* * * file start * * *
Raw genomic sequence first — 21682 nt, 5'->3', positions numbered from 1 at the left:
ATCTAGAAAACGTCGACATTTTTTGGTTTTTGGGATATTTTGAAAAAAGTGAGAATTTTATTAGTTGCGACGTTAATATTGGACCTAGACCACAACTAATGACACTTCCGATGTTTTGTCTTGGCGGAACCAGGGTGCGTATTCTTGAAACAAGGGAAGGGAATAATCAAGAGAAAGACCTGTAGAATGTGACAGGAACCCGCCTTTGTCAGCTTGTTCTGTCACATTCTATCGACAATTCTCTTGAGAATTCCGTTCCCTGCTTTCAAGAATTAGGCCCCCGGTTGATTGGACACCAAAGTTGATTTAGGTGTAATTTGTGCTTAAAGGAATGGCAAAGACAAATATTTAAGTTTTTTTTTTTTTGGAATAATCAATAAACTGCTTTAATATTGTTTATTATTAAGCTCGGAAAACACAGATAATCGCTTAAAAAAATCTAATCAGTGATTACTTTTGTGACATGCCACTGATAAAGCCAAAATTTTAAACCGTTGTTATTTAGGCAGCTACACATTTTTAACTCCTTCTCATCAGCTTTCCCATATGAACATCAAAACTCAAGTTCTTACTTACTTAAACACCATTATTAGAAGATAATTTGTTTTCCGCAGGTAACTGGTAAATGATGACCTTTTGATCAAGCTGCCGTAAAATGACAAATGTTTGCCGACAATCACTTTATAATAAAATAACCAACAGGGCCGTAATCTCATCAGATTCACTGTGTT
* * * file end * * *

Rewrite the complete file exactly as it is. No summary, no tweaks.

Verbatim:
Raw genomic sequence first — 21682 nt, 5'->3', positions numbered from 1 at the left:
ATCTAGAAAACGTCGACATTTTTTGGTTTTTGGGATATTTTGAAAAAAGTGAGAATTTTATTAGTTGCGACGTTAATATTGGACCTAGACCACAACTAATGACACTTCCGATGTTTTGTCTTGGCGGAACCAGGGTGCGTATTCTTGAAACAAGGGAAGGGAATAATCAAGAGAAAGACCTGTAGAATGTGACAGGAACCCGCCTTTGTCAGCTTGTTCTGTCACATTCTATCGACAATTCTCTTGAGAATTCCGTTCCCTGCTTTCAAGAATTAGGCCCCCGGTTGATTGGACACCAAAGTTGATTTAGGTGTAATTTGTGCTTAAAGGAATGGCAAAGACAAATATTTAAGTTTTTTTTTTTTTGGAATAATCAATAAACTGCTTTAATATTGTTTATTATTAAGCTCGGAAAACACAGATAATCGCTTAAAAAAATCTAATCAGTGATTACTTTTGTGACATGCCACTGATAAAGCCAAAATTTTAAACCGTTGTTATTTAGGCAGCTACACATTTTTAACTCCTTCTCATCAGCTTTCCCATATGAACATCAAAACTCAAGTTCTTACTTACTTAAACACCATTATTAGAAGATAATTTGTTTTCCGCAGGTAACTGGTAAATGATGACCTTTTGATCAAGCTGCCGTAAAATGACAAATGTTTGCCGACAATCACTTTATAATAAAATAACCAACAGGGCCGTAATCTCATCAGATTCACTGTGTT